I called on Gill's mum this afternoon. Andy is feeling rather better, and looking forward to coming to our local cottage hospital as soon as there is a bed for him. He has been home for the day several times, which has really cheered him and Gill. I'm going to visit him tomorrow. Gill's mum is delightful. She loves to chat and there is never a silent moment. She is happy for it to be a conversation rather than a monologue and she's always interesting, but there is certainly never an awkward pause.
Dilly went for a scan today, which has established that all is well with the baby. She and Al were surprised at the equipment, which is more impressive even than it was five years ago. Well, than three years ago, when Weeza was expecting Zerlina. Al said that the detail was amazing, the doctor could zoom in on every heart valve, everything.
Tonight, I was looking for something to do with leftover chicken. I ended up with a spaghetti, chicken and spinach number. Nigel Slater said it was plenty for four, so I halved the recipe ... and ended up with enough for four. It's apparent what we'll be having for lunch tomorrow. It's pretty well the Turkey Tetrazzini that, if you're my age, you might remember from the 60s, but with a few alterations. The spinach, for a start.
You were so sweet about the little hen, though I'm sure some of you also thought - 'but it's only a chicken and these people aren't even vegetarians' - and indeed, as I said, we ate chicken tonight. But it's different with a pet. Anyway, the Sage brought her home and has buried her. We really are going to have to get a cockerel this year I think, she was one of the youngest, the cock having been killed by a dog two and a half years ago. It'll put the cock pheasant's beak out of joint, but we can't help that. We've had these chickens over twenty years and we don't want them gradually dying of old age with no young ones to replace them.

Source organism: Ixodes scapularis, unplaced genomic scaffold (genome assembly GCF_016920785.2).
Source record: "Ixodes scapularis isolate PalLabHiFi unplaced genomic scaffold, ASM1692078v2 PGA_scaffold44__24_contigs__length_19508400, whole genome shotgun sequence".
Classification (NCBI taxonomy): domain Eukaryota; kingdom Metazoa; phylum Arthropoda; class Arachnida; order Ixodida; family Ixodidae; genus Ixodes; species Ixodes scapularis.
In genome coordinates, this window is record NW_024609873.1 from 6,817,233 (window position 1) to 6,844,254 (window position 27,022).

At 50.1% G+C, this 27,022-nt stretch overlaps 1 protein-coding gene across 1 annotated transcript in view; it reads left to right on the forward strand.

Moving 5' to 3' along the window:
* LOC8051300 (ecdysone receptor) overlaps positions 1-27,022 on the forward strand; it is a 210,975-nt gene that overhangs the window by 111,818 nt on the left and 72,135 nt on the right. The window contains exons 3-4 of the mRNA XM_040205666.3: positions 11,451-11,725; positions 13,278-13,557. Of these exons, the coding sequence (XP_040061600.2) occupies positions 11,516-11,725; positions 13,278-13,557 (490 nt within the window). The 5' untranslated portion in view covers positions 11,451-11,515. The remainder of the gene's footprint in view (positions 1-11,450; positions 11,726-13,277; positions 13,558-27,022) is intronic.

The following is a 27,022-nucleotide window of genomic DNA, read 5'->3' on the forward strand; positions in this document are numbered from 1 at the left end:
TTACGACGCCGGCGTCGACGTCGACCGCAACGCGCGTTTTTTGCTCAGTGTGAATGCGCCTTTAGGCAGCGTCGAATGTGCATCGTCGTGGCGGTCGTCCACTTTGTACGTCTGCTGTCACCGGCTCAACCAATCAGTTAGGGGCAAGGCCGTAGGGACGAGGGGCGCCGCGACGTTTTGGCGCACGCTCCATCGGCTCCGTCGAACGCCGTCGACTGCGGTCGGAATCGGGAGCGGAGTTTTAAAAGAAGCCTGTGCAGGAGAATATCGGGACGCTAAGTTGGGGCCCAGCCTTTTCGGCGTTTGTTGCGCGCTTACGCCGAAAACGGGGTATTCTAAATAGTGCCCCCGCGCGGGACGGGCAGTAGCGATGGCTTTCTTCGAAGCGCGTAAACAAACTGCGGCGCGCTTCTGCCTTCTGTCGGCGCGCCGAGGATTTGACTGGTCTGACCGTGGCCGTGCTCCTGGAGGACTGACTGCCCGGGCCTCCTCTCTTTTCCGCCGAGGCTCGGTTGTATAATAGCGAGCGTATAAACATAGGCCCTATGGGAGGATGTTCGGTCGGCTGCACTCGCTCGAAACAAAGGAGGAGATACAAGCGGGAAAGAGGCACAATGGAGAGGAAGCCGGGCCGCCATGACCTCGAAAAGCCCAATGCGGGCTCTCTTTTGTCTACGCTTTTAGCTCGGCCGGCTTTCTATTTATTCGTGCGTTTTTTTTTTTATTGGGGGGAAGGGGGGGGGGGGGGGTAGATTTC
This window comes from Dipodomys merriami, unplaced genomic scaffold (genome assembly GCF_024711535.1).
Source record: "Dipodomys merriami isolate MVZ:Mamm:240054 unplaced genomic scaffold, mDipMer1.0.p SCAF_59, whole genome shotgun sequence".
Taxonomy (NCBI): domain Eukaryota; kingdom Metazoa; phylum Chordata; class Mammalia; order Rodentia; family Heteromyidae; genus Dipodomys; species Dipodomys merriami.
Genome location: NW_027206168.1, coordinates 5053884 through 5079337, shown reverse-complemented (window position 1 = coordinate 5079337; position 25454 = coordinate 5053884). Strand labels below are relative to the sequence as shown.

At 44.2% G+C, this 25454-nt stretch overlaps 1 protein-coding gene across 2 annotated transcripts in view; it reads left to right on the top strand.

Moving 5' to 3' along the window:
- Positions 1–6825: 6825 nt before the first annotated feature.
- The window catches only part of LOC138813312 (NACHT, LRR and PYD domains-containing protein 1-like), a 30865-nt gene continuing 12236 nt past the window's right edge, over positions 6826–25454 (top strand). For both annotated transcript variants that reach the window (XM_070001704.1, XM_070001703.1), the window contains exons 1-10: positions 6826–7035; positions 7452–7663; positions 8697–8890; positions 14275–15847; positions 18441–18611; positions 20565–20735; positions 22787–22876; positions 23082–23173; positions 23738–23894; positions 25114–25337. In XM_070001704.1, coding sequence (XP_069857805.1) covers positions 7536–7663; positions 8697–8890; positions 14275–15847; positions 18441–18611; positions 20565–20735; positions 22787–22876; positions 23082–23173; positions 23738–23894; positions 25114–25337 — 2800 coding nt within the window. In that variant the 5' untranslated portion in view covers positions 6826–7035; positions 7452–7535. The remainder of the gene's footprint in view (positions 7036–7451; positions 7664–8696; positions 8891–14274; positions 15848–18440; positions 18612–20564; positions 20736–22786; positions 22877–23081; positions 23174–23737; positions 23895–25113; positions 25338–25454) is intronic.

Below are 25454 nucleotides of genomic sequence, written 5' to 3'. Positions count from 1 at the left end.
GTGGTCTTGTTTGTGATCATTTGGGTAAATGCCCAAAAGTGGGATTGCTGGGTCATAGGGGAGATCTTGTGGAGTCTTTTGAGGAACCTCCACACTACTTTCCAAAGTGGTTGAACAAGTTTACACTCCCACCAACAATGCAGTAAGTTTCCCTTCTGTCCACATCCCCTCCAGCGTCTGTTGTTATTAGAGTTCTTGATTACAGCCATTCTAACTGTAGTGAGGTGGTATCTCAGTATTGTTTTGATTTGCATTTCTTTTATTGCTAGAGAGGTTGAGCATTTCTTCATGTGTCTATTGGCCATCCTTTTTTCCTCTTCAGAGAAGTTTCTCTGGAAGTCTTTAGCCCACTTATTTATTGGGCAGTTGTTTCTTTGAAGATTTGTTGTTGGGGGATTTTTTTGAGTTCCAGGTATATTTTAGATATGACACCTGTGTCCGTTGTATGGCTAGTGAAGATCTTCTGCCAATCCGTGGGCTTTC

None of these are twenty years old, obviously. I mean, we first got our little flock that long ago. Did I tell the story, I wonder? I'd better look back. Because if not, I've got a whole day with no need to think of a theme.
*checks* Oh. I did. Here you go. It's a long time ago, I could probably have got away with writing it all again. April 2006
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The simple, sober, bone dry hen lays eggs for years and dies at ten.
But sinful, ginful, rum soaked men,
live on for three score years and ten.
Anon (I hope).
Glad your friend is doing better. I went back to the original chicken story. Quite interesting. Is keeping chickens for pets the norm in your area?
Trying to think if there are any other pets which supply you with food (pigs perhaps?) and which keep the slugs down.
Mike's and Ann's men seem adept at keeping the slugs down...
...but if I were a pig considering my contribution to human breakfast, I would greatly envy the hen paying a mere daily rent, whereas my commitment is total.
Is that yer Ayrshire Bacon Christopher?
I would have to consider my aspect if I bent over amongst hens.
That's why mankind keeps hens and they don't keep us. We're brighter than hens.
Quite a number of people do keep hens, though not many let them roam all over the place as much as we do. I think that if you've only got a few, you're bound to think of them as pets.
Keeping both goats and pigs have been suggested at times by family members. I have no wish to have either. The garden is enough of a wreck as it is, and I only want free-range pets. Chris's point is well made.
And you have a point too, Rog. Indeed.
We do have a great many more free-range pets of course. Al has three hives of bees.
'It's a long time ago, I could probably have got away with writing it all again'
Of course you could dear if you have readers with at least twice my memory span. You are always so good with links.
No, we haven't lit the fire this evening, Rog.
So sorry to hear about the little bantam.
I, too, followed the link and read your post with interest. Since the cockerels went to various homes there is a spare house and half a garden still fenced off. I wonder if my family would object strongly if I had a few bantams in the Spring.
At the moment the poor hens are having to live in a mudbath as the snow has melted and it's rained practically non-stop ever since. It's fortunate their henhouse is raised off the ground!
Well Pat, I thought I'd told the story, and knew that if I remembered it there would be others. And I would be told.
Our nice little bantams have the sweetest nature, Sandy. If you can find some from a similar flock, I'd recommend taking a few.
We have very light soil and they are never waterlogged, but they didn't like the cold weather. They stayed close to home and close to each other.
We have a friend who has hens and a rooster and who we enjoyed regularly receiving eggs from. The hens mysteriously kept disappearing from their 40 acres. She kept replacing them and tried different ways to safeguard them without success. It has become too painful to keep losing them and she has stopped replacing them. We miss the eggs, but mostly we are sorry she is losing what was such a pleasure for her.
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